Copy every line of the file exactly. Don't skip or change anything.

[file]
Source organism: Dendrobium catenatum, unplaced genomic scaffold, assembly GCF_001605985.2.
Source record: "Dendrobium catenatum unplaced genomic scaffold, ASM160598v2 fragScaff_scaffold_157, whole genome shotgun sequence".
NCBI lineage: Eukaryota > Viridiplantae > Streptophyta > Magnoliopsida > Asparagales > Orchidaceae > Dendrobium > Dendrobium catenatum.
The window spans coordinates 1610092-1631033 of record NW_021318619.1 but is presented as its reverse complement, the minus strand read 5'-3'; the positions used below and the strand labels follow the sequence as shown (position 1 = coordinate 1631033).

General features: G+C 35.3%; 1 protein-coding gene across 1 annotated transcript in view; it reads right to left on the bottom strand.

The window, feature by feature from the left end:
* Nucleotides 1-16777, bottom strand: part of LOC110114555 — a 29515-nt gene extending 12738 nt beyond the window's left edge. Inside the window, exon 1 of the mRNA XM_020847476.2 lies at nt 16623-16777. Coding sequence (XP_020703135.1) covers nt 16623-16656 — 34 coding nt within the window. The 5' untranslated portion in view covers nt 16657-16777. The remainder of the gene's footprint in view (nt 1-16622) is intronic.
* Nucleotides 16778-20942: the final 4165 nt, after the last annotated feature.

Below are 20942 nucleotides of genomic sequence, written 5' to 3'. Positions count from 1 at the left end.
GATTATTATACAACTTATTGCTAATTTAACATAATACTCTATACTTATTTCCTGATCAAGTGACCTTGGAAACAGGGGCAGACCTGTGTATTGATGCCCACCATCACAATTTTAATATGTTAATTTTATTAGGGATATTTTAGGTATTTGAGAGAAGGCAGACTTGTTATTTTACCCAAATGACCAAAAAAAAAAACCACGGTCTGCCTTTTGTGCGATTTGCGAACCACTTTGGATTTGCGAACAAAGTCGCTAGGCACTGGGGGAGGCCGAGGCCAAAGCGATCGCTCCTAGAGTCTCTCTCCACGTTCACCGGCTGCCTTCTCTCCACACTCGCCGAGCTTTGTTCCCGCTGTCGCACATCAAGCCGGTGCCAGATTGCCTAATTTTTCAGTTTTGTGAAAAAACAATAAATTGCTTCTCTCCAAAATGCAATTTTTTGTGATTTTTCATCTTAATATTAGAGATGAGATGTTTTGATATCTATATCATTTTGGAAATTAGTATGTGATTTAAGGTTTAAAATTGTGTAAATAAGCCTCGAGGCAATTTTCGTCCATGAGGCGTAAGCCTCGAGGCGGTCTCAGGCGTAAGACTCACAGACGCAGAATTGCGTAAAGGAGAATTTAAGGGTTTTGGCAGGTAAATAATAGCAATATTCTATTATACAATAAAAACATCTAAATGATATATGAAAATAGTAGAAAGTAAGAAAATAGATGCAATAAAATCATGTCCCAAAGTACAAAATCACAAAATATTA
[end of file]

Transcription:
Source organism: Dendrobium catenatum, unplaced genomic scaffold, assembly GCF_001605985.2.
Source record: "Dendrobium catenatum unplaced genomic scaffold, ASM160598v2 fragScaff_scaffold_157, whole genome shotgun sequence".
NCBI lineage: Eukaryota > Viridiplantae > Streptophyta > Magnoliopsida > Asparagales > Orchidaceae > Dendrobium > Dendrobium catenatum.
The window spans coordinates 1610092-1631033 of record NW_021318619.1 but is presented as its reverse complement, the minus strand read 5'-3'; the positions used below and the strand labels follow the sequence as shown (position 1 = coordinate 1631033).

General features: G+C 35.3%; 1 protein-coding gene across 1 annotated transcript in view; it reads right to left on the bottom strand.

The window, feature by feature from the left end:
* Nucleotides 1-16777, bottom strand: part of LOC110114555 — a 29515-nt gene extending 12738 nt beyond the window's left edge. Inside the window, exon 1 of the mRNA XM_020847476.2 lies at nt 16623-16777. Coding sequence (XP_020703135.1) covers nt 16623-16656 — 34 coding nt within the window. The 5' untranslated portion in view covers nt 16657-16777. The remainder of the gene's footprint in view (nt 1-16622) is intronic.
* Nucleotides 16778-20942: the final 4165 nt, after the last annotated feature.

Below are 20942 nucleotides of genomic sequence, written 5' to 3'. Positions count from 1 at the left end.
GATTATTATACAACTTATTGCTAATTTAACATAATACTCTATACTTATTTCCTGATCAAGTGACCTTGGAAACAGGGGCAGACCTGTGTATTGATGCCCACCATCACAATTTTAATATGTTAATTTTATTAGGGATATTTTAGGTATTTGAGAGAAGGCAGACTTGTTATTTTACCCAAATGACCAAAAAAAAAAACCACGGTCTGCCTTTTGTGCGATTTGCGAACCACTTTGGATTTGCGAACAAAGTCGCTAGGCACTGGGGGAGGCCGAGGCCAAAGCGATCGCTCCTAGAGTCTCTCTCCACGTTCACCGGCTGCCTTCTCTCCACACTCGCCGAGCTTTGTTCCCGCTGTCGCACATCAAGCCGGTGCCAGATTGCCTAATTTTTCAGTTTTGTGAAAAAACAATAAATTGCTTCTCTCCAAAATGCAATTTTTTGTGATTTTTCATCTTAATATTAGAGATGAGATGTTTTGATATCTATATCATTTTGGAAATTAGTATGTGATTTAAGGTTTAAAATTGTGTAAATAAGCCTCGAGGCAATTTTCGTCCATGAGGCGTAAGCCTCGAGGCGGTCTCAGGCGTAAGACTCACAGACGCAGAATTGCGTAAAGGAGAATTTAAGGGTTTTGGCAGGTAAATAATAGCAATATTCTATTATACAATAAAAACATCTAAATGATATATGAAAATAGTAGAAAGTAAGAAAATAGATGCAATAAAATCATGTCCCAAAGTACAAAATCACAAAATATTA